Friday, July 23, 2004

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Mostar rebuilds its bridge

Statebuilding can be a slow, painful process, with lots of reverses, lots of buried tensions, lots of frustration. On the other hand, a lot of time, patience, and money can occsionally yield partially successes.

In that light, it's good to read this Reuters report from the Bosnian town of Mostar:

The city of Mostar, a symbol like Sarajevo of the bloody end of Yugoslavia, has joyfully unveiled its rebuilt 16th-century bridge which some hope can help reconcile its Muslims and Croats.

Almost 11 years after Bosnian Croat artillerymen shelled it to destruction, the new "Stari Most" (Old Bridge) was officially inaugurated at a spectacular ceremony attended by international guests and delegations on Friday.

Fireworks lit up the sky high above the elegant single-span bridge at the end of a programe which featured Beethoven's "Hymn of Joy" and nine of Mostar's legendary divers jumping into the green rushing waters of Neretva with torches in their hands....

Throughout the day, the 29-metre (95-foot) bridge was the focus of all attention in the eastern, Muslim quarter ahead of the ceremony. The narrow streets in the Old Town were packed despite scorching heat and heavy security.

Rusem Srakic, a Muslim taxi driver who has returned to live in the western, Croat part of the town, said he felt "as if I was being born again, just like Mostar is being born again".

Mostar's Muslim mayor, Hamdija Jahic, told Reuters earlier on Friday: "I think this is a new beginning, that's what citizens have been telling me too. You can feel a special atmosphere all over."

UNESCO and the World Bank were helped in the $15 million project by other institutions and governments including the Council of Europe, Croatia, Turkey and Italy.

The original bridge was commissioned by Suleiman the Magnificent about 100 years after Turkey's Ottoman empire claimed the Balkans.

It stood the tests of time and war until November 1993, when it succumbed to Bosnian Croat high explosives in an attack condemned globally as an act of sheer vandalism.

In a painstaking reconstruction, Turkish engineers and other experts used white marble from the original quarry nearby and a combination of old techniques and new technology to build an exact replica.

posted by Dan on 07.23.04 at 09:29 PM


I saw the bridge back in the 1980's when I visited Mostar. I am glad they rebuilt it.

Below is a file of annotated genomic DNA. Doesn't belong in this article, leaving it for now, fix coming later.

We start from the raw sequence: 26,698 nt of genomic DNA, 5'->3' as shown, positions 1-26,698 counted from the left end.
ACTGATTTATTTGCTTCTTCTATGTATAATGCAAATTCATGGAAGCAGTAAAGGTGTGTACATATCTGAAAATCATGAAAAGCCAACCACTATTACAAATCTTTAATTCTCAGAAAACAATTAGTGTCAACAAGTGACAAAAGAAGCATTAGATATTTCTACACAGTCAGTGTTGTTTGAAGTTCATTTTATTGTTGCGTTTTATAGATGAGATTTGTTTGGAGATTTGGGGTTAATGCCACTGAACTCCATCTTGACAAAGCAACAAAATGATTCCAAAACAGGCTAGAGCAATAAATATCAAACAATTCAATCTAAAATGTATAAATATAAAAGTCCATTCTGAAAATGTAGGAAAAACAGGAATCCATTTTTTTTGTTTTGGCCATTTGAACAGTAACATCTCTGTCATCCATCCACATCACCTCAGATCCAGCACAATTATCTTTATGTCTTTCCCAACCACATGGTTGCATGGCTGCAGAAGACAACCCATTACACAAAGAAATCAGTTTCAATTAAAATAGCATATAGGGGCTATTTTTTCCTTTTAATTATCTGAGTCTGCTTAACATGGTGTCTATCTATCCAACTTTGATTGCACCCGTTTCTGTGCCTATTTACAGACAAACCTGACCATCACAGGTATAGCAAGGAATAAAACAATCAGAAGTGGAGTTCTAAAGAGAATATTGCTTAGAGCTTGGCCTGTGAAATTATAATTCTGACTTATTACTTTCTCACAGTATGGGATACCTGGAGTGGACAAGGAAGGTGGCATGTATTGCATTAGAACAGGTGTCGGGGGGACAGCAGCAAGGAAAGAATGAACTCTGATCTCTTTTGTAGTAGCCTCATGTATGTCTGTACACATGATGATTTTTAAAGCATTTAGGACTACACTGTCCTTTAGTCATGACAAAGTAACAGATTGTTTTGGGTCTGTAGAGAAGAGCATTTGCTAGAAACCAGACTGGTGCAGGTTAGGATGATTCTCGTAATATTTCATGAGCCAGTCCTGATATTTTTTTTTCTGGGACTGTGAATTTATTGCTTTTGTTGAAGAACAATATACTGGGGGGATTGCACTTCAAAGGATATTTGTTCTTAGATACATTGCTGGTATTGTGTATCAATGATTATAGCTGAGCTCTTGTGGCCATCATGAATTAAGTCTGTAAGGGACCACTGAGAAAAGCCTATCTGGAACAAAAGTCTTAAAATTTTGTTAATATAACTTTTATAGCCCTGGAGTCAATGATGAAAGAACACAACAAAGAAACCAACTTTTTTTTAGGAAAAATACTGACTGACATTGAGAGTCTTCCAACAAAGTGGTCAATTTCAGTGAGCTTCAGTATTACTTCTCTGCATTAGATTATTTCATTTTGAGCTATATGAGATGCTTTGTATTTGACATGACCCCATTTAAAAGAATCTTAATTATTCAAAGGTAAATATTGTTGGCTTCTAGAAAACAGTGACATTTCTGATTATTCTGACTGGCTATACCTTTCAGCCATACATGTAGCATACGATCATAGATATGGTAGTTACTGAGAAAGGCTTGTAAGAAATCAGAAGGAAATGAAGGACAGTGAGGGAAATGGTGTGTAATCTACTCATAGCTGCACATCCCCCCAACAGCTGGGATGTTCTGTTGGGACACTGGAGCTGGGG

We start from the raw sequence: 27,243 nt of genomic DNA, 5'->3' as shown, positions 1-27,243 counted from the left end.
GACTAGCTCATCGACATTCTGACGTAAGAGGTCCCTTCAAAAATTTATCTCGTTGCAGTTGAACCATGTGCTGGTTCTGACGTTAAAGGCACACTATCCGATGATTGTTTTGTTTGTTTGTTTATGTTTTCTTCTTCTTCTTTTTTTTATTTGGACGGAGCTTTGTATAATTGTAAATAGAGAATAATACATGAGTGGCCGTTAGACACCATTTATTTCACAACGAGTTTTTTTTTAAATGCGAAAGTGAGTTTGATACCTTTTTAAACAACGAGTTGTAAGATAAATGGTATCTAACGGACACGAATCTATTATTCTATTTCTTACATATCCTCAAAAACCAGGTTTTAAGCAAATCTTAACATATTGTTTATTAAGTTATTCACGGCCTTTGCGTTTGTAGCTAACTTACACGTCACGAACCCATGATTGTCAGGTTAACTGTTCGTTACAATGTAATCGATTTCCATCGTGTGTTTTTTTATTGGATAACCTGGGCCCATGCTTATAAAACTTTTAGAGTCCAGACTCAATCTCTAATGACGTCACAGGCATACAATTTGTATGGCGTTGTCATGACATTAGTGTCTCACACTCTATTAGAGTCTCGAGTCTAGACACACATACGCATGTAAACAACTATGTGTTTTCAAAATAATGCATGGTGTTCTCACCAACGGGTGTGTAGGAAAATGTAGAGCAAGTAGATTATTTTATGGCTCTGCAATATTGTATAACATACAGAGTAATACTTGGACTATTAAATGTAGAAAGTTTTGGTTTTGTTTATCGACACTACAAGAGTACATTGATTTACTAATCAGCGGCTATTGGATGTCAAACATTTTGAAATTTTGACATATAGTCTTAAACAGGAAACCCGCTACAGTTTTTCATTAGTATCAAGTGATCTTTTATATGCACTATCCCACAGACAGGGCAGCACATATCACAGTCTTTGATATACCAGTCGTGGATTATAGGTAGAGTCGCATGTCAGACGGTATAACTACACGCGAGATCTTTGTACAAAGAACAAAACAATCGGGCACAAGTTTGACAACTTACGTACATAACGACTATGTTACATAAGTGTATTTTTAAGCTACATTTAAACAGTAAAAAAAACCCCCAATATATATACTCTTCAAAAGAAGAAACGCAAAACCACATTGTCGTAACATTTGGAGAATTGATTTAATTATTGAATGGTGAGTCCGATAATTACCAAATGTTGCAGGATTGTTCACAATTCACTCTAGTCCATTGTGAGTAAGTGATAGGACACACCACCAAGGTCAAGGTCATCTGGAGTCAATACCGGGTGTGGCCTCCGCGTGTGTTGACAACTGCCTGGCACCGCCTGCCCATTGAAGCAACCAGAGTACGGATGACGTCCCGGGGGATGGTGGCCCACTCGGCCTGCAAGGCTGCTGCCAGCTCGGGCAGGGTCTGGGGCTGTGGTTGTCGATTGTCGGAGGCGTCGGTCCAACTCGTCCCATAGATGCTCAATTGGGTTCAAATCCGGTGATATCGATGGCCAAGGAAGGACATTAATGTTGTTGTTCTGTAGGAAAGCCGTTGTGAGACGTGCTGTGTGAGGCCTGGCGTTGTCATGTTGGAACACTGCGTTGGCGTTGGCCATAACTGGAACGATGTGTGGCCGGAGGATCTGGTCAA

However, the local Croats didn't love the bridge. They remember that the "muslims" used to hang Catholic priests from the bridge when the Turks still controlled the area.
Of course, in Dubrovnik, the tourguide also pointed out the history of Dubrovnik was that the Roman refugees from Illyrium settled in the north part of the small island off the coast, and two centuries later, the invading Slavs also made a town on that island...two centuries after that, the two towns grew together, and eventually became Dubrovnik..."but the rulers of Dubrovnik usually were chosen from those descended from the Roman settlers".
1200 years later, she still was annoyed that the mayor came from a different Dobrovnik ethnic group.

posted by: tioedong on 07.23.04 at 09:29 PM [permalink]

Turkey is a secular nation. The anti-intellectual and reactionary Muslims would have been unable to pull this off. I hope the citizens of Mostar realize this fact of life.

posted by: David Thomson on 07.23.04 at 09:29 PM [permalink]

Mr. Thompson:

You possess the remarkable ability of combining utter ignorance of Ottoman (and Balkan and European) history with the skill of proving that ignorance so consicuously using only three sentences. Bravo!

posted by: oneangryslav on 07.23.04 at 09:29 PM [permalink]

“Mr. Thompson:

You possess the remarkable ability of combining utter ignorance of Ottoman (and Balkan and European) history with the skill of proving that ignorance so consicuously using only three sentences. Bravo!”

I am very well aware of the past glories of the Islam world. However, it has accomplished virtually nothing in the last 400-500 years. Please note that the bridge was built in the 16th-century. Soon afterwards the Islamic leadership opted to embrace a reactionary mindset. It was Ataturk who realized that the Muslims needed to follow the lead of the West. What do you know about this great man? My guess is nothing at all. Perhaps the following link might be of value:

posted by: David Thomson on 07.23.04 at 09:29 PM [permalink]

I have some friends who came from Mostar as Muslim refugees. Bosnia was a mixed economy not unlike Austria with ownership of private property and businesses. Most people were not hardline Muslims, no head dresses, religious police, etc, more like Western style religion.

He used to repair TV's in Mostar, most goods were Western and openly available.

posted by: dispassionate on 07.23.04 at 09:29 PM [permalink]

I'd love to see the Hanging Gardens of Babylon recreated somehow.

posted by: renata on 07.23.04 at 09:29 PM [permalink]

It's a bridge. Who cares? Way to go, Europe: more time and money on a complete irrelevancy.

posted by: Ben on 07.23.04 at 09:29 PM [permalink]

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